Wednesday, December 15, 2010

Just wondering

Is there ANY music worse than pseudo-rock Christmas music?
Sent from my Verizon Wireless BlackBerry

Tuesday, December 14, 2010

Christopher Hitchens (Slate) after hearing latest Nixon-Kissinger tapes -

I cannot improve on these words about the cretinous Kissinger:
Here's what should now happen, and let's see if it does. Henry Kissinger should have the door shut in his face by every decent person and should be shamed, ostracized, and excluded. No more dinners in his honor; no more respectful audiences for his absurdly overpriced public appearances; no more smirking photographs with hostesses and celebrities; no more soliciting of his worthless opinions by sycophantic editors and producers. One could have demanded this at almost any time during the years since his role as the only unindicted conspirator in the Nixon/Watergate gang, and since the exposure of his war crimes and crimes against humanity in Indochina, Chile, Argentina, Cyprus, East Timor, and several other places. But the latest revelations from the Nixon Library might perhaps turn the scale at last. (Click here to listen to the conversation; the offending section begins at 13:56.)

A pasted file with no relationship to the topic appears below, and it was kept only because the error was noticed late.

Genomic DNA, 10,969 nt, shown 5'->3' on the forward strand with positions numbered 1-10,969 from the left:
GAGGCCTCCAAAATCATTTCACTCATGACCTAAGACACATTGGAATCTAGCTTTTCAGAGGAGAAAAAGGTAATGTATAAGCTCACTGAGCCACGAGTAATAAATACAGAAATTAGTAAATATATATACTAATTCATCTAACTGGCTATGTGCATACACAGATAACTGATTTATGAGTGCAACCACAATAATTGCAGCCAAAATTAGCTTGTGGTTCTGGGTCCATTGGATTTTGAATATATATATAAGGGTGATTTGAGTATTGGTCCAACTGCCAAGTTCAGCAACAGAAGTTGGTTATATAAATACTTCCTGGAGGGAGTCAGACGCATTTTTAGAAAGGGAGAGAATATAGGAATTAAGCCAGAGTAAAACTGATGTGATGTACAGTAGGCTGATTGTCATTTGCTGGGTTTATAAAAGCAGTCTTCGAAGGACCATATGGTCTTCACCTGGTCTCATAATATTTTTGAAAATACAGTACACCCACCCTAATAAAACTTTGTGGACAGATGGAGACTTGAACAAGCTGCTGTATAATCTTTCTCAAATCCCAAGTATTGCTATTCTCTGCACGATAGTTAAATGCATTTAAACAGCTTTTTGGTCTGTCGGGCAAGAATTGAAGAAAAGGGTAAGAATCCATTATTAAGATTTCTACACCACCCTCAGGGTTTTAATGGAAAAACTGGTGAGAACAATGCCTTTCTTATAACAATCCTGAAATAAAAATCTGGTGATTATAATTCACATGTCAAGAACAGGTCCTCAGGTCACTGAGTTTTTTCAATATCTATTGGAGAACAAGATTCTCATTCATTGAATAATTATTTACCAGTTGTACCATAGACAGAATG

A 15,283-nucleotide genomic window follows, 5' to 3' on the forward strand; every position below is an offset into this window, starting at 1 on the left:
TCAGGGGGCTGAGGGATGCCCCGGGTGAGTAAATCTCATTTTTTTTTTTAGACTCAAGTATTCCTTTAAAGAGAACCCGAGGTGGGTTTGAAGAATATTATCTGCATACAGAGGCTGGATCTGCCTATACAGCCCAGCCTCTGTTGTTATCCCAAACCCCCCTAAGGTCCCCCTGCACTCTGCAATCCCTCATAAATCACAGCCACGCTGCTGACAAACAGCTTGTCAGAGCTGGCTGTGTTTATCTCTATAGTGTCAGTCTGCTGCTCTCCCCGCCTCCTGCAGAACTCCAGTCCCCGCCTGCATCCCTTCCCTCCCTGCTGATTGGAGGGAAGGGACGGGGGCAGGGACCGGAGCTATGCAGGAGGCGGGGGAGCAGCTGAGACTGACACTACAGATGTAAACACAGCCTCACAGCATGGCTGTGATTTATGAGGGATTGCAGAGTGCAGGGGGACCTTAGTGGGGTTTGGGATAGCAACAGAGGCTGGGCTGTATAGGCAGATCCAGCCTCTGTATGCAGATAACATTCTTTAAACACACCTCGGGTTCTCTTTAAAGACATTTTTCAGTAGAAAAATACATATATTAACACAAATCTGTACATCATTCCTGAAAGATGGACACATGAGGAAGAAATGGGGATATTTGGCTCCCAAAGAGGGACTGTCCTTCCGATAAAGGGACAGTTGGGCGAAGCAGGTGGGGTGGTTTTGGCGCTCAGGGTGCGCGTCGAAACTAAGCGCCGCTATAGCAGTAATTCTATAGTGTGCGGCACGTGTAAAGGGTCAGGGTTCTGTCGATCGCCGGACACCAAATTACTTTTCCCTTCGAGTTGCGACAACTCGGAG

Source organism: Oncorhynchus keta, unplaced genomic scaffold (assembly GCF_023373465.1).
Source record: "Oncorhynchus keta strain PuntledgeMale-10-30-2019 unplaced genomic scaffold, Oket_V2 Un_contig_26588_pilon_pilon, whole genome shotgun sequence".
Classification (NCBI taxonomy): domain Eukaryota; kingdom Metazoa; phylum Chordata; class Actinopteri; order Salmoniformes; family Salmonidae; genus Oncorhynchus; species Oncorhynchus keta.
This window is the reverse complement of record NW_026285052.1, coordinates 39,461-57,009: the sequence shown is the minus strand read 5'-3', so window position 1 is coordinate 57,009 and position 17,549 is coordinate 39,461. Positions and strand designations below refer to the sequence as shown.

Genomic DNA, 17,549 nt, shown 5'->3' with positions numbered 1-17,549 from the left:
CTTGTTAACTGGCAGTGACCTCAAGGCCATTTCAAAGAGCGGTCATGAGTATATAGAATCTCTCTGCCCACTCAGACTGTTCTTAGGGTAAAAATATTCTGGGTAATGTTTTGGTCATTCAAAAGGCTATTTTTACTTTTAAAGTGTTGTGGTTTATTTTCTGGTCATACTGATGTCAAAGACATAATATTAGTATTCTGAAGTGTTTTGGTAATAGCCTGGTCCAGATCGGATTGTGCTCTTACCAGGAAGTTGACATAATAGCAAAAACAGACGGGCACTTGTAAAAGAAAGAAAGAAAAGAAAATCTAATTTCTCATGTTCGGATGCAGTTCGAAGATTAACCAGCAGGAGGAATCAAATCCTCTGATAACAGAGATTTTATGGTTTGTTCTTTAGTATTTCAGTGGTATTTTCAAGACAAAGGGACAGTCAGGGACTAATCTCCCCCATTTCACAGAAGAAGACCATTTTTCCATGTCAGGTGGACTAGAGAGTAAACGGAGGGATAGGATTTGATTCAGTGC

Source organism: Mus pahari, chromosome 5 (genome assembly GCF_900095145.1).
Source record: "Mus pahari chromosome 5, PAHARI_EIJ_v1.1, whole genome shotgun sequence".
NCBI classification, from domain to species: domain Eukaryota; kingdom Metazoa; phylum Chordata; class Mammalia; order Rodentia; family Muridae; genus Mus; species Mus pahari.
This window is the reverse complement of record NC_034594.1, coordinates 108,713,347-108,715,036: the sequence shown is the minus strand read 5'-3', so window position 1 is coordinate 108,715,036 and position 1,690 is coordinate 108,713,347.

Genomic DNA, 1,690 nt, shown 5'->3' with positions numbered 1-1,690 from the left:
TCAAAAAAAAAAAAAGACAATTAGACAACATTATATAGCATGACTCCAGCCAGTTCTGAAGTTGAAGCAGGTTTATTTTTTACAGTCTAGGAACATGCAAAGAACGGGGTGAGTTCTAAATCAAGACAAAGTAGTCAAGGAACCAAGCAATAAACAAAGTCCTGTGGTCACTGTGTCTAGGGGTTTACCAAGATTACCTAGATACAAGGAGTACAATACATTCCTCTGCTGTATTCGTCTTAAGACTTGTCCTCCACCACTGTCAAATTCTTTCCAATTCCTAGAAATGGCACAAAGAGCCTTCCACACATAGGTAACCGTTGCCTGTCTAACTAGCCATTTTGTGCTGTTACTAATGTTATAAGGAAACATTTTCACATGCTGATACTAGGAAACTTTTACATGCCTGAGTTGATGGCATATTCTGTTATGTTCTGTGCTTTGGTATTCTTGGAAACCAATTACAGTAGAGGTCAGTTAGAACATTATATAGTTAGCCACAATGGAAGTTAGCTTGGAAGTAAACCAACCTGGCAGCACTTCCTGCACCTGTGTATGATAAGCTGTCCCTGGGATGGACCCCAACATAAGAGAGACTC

Chatting eagerly with his famously racist and foul-mouthed boss in March 1973, following an appeal from Golda Meir to press Moscow to allow the emigration of Soviet Jewry, Kissinger is heard on the tapes to say:
The emigration of Jews from the Soviet Union is not an objective of American foreign policy. And if they put Jews into gas chambers in the Soviet Union, it is not an American concern. Maybe a humanitarian concern.